Please use this identifier to cite or link to this item:https://hdl.handle.net/20.500.12259/60087
Type of publication: Konferencijų tezės nerecenzuojamuose leidiniuose / Conference theses in non-peer-reviewed publications (T2)
Field of Science: Biologija / Biology (N010)
Author(s): Radzijevskaja, Jana;Paulauskas, Algimantas;Tamoliūnaitė, Dovilė;Sabūnas, Vytautas;Karvelienė, Birutė
Title: Canine babesiosis in Lithuania
Is part of: Workshop on Arthropod-borne diseases transmitted by ticks, mites, fleas, and lice, 15-16 November 2018, Greifswald-Isle of Riems, Germany. Greifswald : Friedrich-Loeffler-Institut, 2018
Extent: p. 18-18
Date: 2018
Keywords: Babesia canis;Infectious disease;Canine babesiosis
Abstract: Canine babesiosis caused by Babesia canis is an emerging infectious disease in Europe. Although previously uncommon, canine babesiosishasbecome quite frequent in Lithuania during thepast decade. In the last few years an increasing number of cases with a wide variety of clinical signs have been recorded throughout the country. Expansion of B. canis in Baltic countries is associated mainly with the expanding range of the main vector - D. reticulatus and international travel. Genetic variability and antigenic variation are important mechanisms for the survival of Babesia parasites in their vertebrate hosts. Difference in the virulence of B. canis are associated with observed genetic heterogeneity among B. canis straisn. We have investigated the genetic diversity and distribution of B. canis strains isolated from naturally infected dogs in Lithuania. Blood samples from dogs suspected of babesiosis were collected across Lithuania during 2014-2017. PCR-RFLP assay and sequence analysis based on 185 rRNR gene and Bc28.1 gene (which encodes a GPlanchored merozoite surface antigen) were used for molecular characterization of B. canis strains. The molecular analysis indicates the presence of genetically heterogenic strains of B. canis in Lithuania: five genotypes of B. canis were identified based on 185 rRNR gene, while ten different Bc28.1 gene sequence variants which divided into three genetically distinct groups were identified. The distribution of B. canis genotypes in Lithuania was not homogenic and showed similarity to North-East and South-West Europe findings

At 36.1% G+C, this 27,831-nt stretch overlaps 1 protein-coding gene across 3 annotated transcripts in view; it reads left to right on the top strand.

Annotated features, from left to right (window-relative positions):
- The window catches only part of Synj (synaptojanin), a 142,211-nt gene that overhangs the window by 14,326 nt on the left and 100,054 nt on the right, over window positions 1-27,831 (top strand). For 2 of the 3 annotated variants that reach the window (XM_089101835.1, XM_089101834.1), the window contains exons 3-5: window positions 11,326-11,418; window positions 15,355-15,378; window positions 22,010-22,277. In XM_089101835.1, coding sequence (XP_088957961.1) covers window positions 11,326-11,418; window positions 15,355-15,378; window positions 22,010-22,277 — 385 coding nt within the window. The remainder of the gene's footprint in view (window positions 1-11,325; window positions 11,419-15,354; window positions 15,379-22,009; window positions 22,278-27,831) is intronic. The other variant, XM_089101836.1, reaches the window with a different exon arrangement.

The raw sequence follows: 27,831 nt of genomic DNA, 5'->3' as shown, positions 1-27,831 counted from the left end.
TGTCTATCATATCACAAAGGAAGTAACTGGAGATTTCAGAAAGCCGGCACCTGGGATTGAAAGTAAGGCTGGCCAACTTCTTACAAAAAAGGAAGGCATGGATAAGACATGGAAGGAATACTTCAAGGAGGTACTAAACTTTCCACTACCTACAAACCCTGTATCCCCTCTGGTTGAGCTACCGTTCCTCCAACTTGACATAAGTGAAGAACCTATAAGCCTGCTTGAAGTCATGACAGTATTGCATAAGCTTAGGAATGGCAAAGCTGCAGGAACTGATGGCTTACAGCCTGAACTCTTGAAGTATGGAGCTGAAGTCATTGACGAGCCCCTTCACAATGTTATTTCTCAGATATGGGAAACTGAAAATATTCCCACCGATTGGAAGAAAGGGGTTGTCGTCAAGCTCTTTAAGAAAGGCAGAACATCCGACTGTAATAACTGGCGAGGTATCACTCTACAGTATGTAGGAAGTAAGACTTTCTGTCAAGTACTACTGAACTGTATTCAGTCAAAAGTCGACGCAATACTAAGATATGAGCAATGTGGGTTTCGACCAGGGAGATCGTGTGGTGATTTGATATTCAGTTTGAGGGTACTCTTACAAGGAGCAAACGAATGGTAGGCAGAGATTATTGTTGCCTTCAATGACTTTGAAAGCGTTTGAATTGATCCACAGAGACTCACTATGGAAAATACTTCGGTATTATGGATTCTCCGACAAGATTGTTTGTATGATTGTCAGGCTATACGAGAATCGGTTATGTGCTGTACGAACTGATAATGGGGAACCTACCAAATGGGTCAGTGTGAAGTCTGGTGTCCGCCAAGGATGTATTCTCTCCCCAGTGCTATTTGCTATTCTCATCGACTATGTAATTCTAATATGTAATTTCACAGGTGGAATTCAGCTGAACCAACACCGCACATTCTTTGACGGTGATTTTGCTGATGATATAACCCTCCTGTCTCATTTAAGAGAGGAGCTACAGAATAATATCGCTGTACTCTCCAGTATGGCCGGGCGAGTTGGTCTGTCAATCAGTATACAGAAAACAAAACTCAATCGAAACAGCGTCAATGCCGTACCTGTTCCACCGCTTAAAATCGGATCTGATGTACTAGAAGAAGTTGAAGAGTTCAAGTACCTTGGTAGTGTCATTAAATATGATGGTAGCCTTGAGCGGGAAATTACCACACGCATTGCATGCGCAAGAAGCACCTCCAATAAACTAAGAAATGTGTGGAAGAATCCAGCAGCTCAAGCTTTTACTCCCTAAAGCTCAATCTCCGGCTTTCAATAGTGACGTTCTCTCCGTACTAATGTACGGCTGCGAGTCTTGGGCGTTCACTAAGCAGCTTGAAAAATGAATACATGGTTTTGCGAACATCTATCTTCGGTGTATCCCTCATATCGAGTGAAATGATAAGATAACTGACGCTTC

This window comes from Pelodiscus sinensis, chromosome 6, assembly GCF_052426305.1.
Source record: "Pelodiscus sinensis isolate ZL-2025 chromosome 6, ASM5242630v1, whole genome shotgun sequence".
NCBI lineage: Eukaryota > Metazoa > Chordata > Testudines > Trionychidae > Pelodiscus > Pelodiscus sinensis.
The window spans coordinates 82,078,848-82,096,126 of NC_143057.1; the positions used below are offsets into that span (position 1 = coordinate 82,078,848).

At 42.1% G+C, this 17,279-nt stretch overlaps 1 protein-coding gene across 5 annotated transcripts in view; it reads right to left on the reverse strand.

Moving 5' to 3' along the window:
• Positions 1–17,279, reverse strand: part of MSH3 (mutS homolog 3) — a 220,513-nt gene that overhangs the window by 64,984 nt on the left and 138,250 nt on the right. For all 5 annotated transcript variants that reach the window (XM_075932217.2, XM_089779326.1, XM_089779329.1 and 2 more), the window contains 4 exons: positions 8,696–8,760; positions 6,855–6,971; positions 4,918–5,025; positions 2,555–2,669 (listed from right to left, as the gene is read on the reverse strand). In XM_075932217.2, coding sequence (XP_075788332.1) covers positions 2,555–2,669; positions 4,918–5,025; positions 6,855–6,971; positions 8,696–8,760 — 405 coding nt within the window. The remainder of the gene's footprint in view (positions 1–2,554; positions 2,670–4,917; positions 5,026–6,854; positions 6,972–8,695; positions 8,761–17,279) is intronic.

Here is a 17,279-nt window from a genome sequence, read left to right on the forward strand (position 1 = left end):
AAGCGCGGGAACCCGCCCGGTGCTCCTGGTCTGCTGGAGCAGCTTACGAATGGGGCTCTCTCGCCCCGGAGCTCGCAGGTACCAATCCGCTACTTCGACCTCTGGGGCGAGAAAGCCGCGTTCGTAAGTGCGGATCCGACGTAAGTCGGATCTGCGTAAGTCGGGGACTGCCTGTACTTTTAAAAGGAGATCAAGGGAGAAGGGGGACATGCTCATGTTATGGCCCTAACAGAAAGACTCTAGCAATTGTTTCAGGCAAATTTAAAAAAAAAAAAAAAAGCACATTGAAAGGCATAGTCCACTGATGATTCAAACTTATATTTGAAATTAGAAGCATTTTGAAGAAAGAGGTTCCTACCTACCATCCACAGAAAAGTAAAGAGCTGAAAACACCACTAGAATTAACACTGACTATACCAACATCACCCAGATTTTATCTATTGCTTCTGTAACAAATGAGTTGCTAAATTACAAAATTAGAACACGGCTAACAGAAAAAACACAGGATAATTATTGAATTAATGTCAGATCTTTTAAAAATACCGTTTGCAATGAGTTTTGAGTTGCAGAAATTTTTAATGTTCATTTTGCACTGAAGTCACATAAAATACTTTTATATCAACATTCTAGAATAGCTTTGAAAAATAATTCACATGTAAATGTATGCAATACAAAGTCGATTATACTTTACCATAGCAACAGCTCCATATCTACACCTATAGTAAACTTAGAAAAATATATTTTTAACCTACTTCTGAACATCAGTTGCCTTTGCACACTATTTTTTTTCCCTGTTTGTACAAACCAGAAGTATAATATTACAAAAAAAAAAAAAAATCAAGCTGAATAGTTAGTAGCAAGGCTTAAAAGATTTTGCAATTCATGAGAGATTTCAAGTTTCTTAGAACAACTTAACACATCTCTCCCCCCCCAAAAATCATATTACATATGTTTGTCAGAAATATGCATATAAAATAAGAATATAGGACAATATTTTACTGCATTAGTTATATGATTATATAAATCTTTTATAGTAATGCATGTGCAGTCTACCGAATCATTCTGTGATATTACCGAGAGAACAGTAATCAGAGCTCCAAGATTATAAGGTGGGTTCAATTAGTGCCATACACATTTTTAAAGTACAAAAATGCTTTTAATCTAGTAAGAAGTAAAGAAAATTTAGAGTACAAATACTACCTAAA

Internet: https://hdl.handle.net/20.500.12259/60087
Affiliation(s): Biologijos katedra
Gamtos mokslų fakultetas
Lietuvos sveikatos mokslų universitetas. Veterinarijos akademija
Vytauto Didžiojo universitetas
Appears in Collections:Universiteto mokslo publikacijos / University Research Publications

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